The questionnaire and interview data also allow exploration of the reasons underlying a preference for use of EC glazing overrides or blinds. Responses from occupants of Room A (where more manual overrides are recorded) generally show a positive attitude to the EC glazing technology, whilst participants in Room B (where blind use is common) are more sceptical and prefer to use the more familiar/traditional control action. This suggests that users’ perception of the EC glazing technology may inform their preparedness to use it instead of the more familiar window blinds. It would have been instructive to compare this behaviour with what would have occurred in an EC-only scenario where there was no recourse to manual blinds, but the study setting did not allow for that.
Whilst the example data presented here are limited, the behaviour and comments from some occupants suggest that EC glazing can work well for daylight control in offices. The observations from combined data support the notion that, in addition to parameters related to the luminous conditions, contextual factors such as room layout, social constraints, as well as physiological and psychological factors, inform occupant perception and behaviour [3]. It is worth noting that the example data shown here come from a day with particularly challenging conditions, i.e., variable sunlight and low sun angles; across the full dataset, there were many days where the EC glazing system performed well without the need for any VCAs. Further analysis of the whole dataset will explore in detail how physical conditions, glazing performance and associated occupant perceptions and behaviour varied over the entire study period. Whilst it is acknowledged that the small dataset from this study will not allow us to capture the full range of occupancy behaviour, the analysis is expected to identify which contextual parameters should be considered in EC glazing behaviour models and whether and how they differ from those used in other models, such as blind use.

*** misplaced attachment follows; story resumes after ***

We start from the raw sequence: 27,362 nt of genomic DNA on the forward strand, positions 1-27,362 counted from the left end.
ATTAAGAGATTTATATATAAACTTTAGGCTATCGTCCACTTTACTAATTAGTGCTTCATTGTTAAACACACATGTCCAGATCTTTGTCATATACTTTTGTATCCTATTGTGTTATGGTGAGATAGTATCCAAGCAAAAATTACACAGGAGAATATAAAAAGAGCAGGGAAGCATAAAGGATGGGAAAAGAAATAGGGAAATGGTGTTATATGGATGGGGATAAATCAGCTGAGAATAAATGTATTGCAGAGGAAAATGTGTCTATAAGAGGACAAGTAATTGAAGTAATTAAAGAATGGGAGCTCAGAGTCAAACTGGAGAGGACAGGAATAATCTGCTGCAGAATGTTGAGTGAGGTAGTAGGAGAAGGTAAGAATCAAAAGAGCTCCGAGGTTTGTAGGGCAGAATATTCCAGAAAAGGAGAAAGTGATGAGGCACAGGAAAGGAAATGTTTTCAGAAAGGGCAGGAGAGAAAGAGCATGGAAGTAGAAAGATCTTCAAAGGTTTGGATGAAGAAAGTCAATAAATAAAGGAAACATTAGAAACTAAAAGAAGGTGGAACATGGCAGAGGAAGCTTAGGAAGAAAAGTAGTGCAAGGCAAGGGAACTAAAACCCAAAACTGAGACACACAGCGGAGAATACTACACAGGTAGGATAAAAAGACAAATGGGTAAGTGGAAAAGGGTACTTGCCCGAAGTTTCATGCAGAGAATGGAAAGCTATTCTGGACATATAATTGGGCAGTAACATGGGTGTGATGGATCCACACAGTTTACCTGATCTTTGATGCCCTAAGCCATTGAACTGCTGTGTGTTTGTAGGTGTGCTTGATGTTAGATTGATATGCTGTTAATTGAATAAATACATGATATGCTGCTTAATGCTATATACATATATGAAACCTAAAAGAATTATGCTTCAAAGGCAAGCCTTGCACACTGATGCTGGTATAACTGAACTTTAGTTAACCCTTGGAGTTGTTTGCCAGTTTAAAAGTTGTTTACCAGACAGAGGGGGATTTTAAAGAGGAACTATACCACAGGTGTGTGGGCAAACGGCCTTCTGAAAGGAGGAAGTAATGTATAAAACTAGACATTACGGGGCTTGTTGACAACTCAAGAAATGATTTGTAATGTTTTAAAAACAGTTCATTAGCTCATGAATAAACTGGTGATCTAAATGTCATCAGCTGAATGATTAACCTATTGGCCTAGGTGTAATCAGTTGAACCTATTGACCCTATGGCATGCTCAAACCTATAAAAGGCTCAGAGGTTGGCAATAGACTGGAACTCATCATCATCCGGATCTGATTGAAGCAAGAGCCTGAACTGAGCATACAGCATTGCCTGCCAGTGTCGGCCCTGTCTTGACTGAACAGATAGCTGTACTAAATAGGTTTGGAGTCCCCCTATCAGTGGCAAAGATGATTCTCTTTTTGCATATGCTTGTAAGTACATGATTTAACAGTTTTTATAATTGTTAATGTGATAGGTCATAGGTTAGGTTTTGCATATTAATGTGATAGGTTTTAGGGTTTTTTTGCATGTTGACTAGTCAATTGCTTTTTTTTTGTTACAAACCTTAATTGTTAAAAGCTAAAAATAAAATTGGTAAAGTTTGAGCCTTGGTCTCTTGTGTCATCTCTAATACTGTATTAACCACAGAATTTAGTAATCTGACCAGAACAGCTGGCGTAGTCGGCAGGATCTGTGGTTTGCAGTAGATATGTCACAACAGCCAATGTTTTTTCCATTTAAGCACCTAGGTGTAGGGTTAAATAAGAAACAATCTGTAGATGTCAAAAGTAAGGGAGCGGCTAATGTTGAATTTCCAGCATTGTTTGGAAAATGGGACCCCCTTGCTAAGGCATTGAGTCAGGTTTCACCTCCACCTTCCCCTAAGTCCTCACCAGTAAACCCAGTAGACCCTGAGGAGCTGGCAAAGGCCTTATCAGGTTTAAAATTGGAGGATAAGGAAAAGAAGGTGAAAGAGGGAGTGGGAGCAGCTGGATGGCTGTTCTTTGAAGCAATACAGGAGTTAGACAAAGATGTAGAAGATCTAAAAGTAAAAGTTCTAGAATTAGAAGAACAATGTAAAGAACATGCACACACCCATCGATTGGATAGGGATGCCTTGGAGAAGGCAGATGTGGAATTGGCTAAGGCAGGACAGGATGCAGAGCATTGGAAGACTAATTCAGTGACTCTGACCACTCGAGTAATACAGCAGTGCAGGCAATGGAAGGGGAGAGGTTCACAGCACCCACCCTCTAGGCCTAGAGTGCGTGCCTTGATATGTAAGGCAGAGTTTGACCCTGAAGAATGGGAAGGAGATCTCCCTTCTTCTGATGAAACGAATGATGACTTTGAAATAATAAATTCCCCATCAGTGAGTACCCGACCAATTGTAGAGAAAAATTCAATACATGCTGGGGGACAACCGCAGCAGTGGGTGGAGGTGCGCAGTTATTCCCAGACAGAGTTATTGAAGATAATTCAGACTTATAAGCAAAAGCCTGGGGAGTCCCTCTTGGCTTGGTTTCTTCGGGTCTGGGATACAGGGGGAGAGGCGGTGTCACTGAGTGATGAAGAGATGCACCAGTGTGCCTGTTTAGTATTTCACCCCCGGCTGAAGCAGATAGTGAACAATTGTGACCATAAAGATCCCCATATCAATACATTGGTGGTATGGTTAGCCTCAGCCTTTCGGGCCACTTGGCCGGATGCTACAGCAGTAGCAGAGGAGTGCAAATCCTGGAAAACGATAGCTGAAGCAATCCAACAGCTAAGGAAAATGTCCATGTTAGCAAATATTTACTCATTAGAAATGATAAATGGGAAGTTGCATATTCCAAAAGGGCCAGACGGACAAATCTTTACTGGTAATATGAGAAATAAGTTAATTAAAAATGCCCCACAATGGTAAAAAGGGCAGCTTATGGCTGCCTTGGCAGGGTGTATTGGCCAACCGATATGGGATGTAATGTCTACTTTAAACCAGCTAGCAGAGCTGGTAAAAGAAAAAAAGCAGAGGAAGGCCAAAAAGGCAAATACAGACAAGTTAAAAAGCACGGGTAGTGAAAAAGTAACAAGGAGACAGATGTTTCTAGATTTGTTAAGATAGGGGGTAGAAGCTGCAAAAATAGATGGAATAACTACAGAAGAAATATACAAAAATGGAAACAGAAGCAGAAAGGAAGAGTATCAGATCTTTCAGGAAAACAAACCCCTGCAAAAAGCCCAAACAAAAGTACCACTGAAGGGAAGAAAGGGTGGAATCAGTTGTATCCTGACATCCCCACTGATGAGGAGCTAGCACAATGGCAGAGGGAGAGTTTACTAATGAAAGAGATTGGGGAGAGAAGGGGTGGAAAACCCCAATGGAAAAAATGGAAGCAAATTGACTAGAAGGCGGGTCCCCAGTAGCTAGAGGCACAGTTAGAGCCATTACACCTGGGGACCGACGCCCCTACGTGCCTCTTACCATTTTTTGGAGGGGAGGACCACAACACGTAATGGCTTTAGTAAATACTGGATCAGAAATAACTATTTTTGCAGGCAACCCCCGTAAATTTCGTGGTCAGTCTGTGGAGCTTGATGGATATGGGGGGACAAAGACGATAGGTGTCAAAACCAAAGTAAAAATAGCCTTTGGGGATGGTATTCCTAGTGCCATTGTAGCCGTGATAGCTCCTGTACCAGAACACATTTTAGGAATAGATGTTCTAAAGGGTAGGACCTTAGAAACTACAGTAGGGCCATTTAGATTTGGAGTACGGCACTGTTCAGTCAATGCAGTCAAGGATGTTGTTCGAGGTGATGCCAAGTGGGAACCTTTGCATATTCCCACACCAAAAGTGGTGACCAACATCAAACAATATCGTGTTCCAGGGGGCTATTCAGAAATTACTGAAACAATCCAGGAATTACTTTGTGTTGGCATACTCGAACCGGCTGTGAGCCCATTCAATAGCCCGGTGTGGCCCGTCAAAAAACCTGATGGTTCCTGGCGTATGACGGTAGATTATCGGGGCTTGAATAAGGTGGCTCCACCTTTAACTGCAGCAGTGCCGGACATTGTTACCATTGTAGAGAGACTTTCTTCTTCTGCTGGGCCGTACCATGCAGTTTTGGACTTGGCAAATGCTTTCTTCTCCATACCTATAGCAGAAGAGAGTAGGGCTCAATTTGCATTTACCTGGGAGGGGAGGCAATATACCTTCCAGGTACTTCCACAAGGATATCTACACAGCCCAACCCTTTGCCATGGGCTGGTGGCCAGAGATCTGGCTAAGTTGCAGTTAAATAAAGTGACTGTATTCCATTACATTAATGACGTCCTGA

4. Discussion

The study presented here was designed to investigate occupant interaction with EC glazing technology in a real-world setting. A longitudinal mixed methods case study approach was developed in order to gather data to answer a set of research questions. Table 4 provides an overview of the research questions and data collection tools.
This section focusses on an assessment and critique of the study approach. It explores how well the various data types and collection methods worked in terms of achieving the desired research outcomes and provides suggestions for modifications and improvements. A final section outlines areas of further work in regards to the EC glazing case study.

4.1. Critique of Data Sources and Tools